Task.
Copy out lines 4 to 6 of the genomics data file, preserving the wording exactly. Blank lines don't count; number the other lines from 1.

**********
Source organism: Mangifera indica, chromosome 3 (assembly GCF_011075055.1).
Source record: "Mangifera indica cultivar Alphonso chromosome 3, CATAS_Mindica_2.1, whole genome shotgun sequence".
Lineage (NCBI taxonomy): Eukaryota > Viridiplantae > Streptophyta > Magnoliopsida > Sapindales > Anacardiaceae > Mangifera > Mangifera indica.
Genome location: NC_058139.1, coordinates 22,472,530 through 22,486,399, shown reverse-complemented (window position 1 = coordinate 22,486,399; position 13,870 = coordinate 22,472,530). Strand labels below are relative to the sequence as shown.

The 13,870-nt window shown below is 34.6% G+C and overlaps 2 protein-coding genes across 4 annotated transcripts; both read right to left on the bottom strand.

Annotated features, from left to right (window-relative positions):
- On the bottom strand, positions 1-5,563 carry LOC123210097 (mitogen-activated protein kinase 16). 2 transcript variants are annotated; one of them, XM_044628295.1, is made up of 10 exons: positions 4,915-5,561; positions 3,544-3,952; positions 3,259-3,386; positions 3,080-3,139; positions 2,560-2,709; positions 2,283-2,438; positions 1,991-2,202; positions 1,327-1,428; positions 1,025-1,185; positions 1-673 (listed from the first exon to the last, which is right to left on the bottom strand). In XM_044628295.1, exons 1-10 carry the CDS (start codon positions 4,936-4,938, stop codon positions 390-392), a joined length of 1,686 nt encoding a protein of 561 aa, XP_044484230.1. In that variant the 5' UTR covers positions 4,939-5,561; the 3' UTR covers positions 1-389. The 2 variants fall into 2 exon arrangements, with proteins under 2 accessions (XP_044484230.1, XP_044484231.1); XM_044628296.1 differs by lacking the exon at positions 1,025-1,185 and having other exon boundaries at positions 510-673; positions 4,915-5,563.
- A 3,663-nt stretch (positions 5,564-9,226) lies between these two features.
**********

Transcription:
Genome location: NC_058139.1, coordinates 22,472,530 through 22,486,399, shown reverse-complemented (window position 1 = coordinate 22,486,399; position 13,870 = coordinate 22,472,530). Strand labels below are relative to the sequence as shown.

The 13,870-nt window shown below is 34.6% G+C and overlaps 2 protein-coding genes across 4 annotated transcripts; both read right to left on the bottom strand.

Annotated features, from left to right (window-relative positions):